September 14, 2016
Three months on from 23 June, we are seeing incredible and enduring improvisation. We are barely starting to realise the huge complexity presented by the three phases of Brexit.
The first phase, involving the triggering of Article 50, poses countless questions: does the UK Parliament need to vote? Would this vote be binding or advisory? Could there be a general election? How and when will the assemblies of Scotland, Wales and Northern Ireland give their opinion? And what about the negotiating framework, which the UK must propose since it is the departing Member State?
Once triggered, Article 50 will give rise to a tapestry of preliminary talks: the European Council (Heads of State or Government) will have to set down ‘guidelines’, on which basis the Commission will draw up ‘recommendations’, while it is up to the Council of Ministers to open negotiations and select the chief negotiator and his team.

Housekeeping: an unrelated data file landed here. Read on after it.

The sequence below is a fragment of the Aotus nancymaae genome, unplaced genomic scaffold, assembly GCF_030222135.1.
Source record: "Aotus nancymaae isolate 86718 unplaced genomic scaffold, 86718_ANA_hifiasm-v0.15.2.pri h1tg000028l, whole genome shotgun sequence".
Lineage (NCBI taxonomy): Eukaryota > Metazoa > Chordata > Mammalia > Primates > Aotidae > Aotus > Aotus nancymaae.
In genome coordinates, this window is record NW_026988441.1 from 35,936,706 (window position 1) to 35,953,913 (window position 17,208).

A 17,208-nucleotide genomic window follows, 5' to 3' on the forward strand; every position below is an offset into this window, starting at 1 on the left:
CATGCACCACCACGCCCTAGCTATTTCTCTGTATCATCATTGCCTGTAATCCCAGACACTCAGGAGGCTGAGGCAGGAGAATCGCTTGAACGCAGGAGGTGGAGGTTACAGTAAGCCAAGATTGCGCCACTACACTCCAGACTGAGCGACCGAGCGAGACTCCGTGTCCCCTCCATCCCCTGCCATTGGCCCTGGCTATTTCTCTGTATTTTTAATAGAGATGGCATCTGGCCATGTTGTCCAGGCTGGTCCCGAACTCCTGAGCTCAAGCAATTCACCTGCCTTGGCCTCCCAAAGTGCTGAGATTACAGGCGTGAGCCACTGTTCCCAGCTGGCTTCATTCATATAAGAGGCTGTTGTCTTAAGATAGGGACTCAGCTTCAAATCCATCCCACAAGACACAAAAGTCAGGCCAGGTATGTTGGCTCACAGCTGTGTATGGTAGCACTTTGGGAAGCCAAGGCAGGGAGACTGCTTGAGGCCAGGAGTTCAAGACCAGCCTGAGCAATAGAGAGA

This leaves the real negotiations which we imagine will not begin before the end of 2017. We may call it ‘technical hell’. How will the UK leave the CAP, and what will it be replaced with? How will it re-negotiate every trade agreement, whether WTO or bilateral? Within the Commission, nobody wants to give an answer to these questions – on orders, obviously – but equally, nobody would be able to give a pertinent answer.
In the same way that a big country cannot leave the Euro, a big country cannot leave the European Union. That is our conviction.Daniel Gueguen